Gyrfalcon Dawn

Session 31 (7/3/15)
First real gig

Even Septimus is eager to set out early the next day and put some distance between himself and the spooky fishing village. Mully is disappointed when Ginny has not caught up to them by mid-day, and later in the afternoon confesses his concern about her to Septimus. It is agreed to send Mully and James back to the hill from which they had sent Ginny off to fly home the previous day, and to catch back up with the group when she finally appears.

The group continues on to the next town, where children playing along the road recognize a potential circus troupe and bombard them with questions as they ride into the central square. It’s a thriving town of a couple thousand inhabitants [whose name I have forgotten so let’s call it Gelvad.] As soon as they arrive, however, they are accosted by an official who is friendly but informs them of strict regulations regarding street performers. They are pointed towards a large green space near the center of town and assigned a place to camp with stabling facilities available nearby. They later meet the mayor who negotiates an appropriate fee (considerably less than his original larcenous offer thanks to Septimus’ negotiating skills) and slots them in for a performance on the following morning in the same general picnic area near the campground.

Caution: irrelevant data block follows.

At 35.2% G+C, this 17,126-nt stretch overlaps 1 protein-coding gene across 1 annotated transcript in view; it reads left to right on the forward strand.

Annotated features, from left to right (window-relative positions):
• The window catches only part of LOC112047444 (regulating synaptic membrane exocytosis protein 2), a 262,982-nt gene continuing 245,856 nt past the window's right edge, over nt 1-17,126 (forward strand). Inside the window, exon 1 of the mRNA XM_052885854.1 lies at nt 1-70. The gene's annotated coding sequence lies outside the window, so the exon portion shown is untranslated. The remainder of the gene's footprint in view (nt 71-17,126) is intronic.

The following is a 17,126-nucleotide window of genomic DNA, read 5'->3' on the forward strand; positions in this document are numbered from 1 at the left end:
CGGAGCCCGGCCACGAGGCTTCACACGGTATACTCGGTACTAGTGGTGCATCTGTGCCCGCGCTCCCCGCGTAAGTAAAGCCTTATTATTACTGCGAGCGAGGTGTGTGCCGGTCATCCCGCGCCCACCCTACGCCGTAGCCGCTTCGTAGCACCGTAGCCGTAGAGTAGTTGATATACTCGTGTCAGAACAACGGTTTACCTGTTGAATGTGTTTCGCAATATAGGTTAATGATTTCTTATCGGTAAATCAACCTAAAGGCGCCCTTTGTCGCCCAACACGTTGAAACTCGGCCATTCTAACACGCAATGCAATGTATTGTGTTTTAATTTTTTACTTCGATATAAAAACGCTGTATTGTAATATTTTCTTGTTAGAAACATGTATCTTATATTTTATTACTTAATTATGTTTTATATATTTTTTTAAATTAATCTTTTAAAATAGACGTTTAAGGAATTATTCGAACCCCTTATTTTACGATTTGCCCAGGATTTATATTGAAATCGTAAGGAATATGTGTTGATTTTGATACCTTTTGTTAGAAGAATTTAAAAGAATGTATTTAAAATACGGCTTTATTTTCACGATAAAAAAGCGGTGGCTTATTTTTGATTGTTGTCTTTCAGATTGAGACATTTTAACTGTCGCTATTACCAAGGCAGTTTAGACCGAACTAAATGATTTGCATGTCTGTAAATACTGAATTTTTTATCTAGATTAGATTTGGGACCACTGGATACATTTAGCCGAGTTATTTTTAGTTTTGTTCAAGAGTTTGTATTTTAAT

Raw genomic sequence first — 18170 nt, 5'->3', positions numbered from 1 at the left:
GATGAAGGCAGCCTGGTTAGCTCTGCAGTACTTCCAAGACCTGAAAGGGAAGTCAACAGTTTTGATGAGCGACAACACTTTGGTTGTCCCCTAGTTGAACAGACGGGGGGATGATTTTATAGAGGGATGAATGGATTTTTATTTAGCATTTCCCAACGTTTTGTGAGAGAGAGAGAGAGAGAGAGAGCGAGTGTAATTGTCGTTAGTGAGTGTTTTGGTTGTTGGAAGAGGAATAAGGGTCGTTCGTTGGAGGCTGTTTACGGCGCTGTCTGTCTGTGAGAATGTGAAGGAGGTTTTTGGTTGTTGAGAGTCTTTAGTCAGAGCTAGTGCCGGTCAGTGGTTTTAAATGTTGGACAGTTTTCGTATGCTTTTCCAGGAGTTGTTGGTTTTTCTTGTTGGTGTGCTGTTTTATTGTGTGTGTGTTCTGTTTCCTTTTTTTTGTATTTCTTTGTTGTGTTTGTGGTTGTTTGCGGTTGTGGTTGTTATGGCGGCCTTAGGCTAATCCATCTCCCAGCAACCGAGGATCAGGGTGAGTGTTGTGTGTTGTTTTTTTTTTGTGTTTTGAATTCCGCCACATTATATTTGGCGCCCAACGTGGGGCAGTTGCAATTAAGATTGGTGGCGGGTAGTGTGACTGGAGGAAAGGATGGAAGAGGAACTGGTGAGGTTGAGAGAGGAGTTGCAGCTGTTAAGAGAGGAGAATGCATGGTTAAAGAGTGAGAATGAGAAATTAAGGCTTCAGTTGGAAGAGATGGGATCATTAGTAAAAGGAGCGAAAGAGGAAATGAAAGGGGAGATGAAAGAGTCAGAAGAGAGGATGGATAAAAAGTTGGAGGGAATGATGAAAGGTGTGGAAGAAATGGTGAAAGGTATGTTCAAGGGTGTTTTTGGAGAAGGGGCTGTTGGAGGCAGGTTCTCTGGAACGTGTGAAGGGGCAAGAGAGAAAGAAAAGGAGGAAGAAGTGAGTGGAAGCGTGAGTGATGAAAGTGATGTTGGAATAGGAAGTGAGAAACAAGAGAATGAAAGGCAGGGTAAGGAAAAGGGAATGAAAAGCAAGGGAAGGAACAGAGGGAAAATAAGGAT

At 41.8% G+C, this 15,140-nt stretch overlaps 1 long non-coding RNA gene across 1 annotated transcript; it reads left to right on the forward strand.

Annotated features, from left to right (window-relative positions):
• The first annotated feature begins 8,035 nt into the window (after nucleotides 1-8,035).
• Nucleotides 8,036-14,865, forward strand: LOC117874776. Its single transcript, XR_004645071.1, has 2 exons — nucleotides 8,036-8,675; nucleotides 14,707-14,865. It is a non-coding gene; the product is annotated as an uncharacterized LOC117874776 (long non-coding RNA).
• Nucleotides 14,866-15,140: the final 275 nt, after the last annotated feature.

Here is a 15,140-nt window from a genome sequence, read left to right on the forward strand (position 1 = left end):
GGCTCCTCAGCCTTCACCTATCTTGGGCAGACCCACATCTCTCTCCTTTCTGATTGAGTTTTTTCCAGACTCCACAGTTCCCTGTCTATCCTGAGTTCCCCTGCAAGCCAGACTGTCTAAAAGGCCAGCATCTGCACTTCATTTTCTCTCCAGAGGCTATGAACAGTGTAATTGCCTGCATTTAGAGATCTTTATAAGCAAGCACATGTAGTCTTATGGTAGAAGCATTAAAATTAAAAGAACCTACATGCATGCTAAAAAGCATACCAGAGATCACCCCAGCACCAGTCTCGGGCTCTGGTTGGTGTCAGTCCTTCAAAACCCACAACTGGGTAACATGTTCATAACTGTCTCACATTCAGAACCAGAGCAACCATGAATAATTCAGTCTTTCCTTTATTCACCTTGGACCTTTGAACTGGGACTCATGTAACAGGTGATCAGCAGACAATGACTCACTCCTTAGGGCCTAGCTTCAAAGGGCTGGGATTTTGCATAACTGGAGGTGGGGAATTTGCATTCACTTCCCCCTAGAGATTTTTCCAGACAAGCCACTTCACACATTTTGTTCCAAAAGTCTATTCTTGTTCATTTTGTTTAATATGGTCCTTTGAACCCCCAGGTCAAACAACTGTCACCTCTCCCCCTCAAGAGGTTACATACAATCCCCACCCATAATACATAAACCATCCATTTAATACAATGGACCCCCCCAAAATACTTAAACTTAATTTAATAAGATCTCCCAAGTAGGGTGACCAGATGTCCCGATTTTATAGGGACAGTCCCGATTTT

Septimus hits the town pub and is soon serenading the locals and promoting the coming performance, quite warming to the roll of itinerant troupe master. Only one group of travelers at a table in the corner appear uninterested in his approach: four serious-looking men hunched over their ales and a rather more receptive youth who watches the room and does not seem as deeply engaged with the conversation at his table. At some point the rest of our companions come into the tavern as well and speak among themselves, letting Septimus do his thing and bask in the attention.